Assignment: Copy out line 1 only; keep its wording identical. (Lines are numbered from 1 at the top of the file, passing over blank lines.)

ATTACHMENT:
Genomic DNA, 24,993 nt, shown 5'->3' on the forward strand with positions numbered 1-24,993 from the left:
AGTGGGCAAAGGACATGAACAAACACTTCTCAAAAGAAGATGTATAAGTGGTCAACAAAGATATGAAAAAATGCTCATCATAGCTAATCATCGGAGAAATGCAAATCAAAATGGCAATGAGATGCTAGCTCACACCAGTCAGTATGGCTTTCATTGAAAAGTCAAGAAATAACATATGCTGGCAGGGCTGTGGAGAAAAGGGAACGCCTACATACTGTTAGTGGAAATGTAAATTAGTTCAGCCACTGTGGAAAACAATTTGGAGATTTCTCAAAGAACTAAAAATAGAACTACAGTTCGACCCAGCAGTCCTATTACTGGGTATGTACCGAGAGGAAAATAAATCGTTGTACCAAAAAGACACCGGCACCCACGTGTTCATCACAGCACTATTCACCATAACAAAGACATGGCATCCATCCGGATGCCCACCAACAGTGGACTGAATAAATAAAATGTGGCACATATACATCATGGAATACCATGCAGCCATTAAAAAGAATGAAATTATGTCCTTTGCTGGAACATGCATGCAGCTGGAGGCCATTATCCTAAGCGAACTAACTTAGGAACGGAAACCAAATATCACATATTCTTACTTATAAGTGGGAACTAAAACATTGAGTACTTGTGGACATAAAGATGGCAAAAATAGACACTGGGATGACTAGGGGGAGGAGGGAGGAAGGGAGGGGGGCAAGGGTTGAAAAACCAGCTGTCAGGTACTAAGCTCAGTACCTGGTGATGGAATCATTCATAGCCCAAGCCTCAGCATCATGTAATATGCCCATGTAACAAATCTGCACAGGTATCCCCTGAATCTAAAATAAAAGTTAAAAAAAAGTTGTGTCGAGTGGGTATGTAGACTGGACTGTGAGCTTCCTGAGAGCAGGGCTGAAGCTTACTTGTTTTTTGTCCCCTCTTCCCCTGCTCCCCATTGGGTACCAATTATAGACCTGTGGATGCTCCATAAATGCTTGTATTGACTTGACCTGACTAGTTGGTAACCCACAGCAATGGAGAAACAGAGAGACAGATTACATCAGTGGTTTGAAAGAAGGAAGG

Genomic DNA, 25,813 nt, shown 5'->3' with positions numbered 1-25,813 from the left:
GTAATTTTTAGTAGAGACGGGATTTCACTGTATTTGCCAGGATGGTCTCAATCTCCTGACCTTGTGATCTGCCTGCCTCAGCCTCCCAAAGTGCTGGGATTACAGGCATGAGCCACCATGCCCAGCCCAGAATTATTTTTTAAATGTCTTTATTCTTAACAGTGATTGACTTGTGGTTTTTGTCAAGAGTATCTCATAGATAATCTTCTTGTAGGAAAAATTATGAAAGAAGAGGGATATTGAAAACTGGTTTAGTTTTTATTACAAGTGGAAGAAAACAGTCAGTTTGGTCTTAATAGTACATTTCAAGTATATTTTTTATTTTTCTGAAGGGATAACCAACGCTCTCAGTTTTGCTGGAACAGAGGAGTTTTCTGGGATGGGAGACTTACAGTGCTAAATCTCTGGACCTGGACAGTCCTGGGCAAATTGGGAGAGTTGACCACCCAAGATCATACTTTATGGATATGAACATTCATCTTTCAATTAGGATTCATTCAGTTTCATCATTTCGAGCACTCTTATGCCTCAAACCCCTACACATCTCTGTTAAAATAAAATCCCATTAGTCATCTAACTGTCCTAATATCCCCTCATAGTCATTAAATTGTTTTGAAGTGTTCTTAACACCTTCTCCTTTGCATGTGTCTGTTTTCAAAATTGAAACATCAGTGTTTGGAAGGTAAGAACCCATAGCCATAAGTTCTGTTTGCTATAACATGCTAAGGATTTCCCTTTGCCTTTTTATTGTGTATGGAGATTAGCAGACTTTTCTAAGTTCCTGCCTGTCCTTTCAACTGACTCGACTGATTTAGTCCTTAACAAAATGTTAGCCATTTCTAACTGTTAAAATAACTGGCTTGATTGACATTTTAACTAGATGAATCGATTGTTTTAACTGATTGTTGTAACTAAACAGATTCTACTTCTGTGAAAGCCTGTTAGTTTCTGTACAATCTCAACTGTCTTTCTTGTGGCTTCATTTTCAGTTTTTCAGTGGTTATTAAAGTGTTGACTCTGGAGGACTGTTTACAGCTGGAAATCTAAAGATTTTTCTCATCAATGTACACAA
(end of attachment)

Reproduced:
Genomic DNA, 24,993 nt, shown 5'->3' on the forward strand with positions numbered 1-24,993 from the left: